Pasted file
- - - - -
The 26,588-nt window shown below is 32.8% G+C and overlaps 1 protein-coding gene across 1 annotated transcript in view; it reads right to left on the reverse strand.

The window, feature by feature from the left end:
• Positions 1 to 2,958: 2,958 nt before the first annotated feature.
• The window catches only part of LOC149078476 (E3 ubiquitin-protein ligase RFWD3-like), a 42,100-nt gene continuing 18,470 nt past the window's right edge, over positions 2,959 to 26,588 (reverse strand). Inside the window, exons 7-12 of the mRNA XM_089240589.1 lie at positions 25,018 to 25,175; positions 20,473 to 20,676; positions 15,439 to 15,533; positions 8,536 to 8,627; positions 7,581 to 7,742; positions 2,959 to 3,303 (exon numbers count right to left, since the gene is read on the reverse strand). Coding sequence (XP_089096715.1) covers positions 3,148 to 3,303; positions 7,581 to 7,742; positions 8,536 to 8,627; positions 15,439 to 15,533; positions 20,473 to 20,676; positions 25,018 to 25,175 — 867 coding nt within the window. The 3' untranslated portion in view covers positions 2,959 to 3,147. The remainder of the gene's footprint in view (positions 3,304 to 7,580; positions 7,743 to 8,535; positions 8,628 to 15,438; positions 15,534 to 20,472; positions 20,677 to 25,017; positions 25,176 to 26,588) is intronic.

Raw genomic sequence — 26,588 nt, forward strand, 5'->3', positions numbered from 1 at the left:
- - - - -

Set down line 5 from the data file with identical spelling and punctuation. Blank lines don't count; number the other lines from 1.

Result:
Raw genomic sequence — 26,588 nt, forward strand, 5'->3', positions numbered from 1 at the left: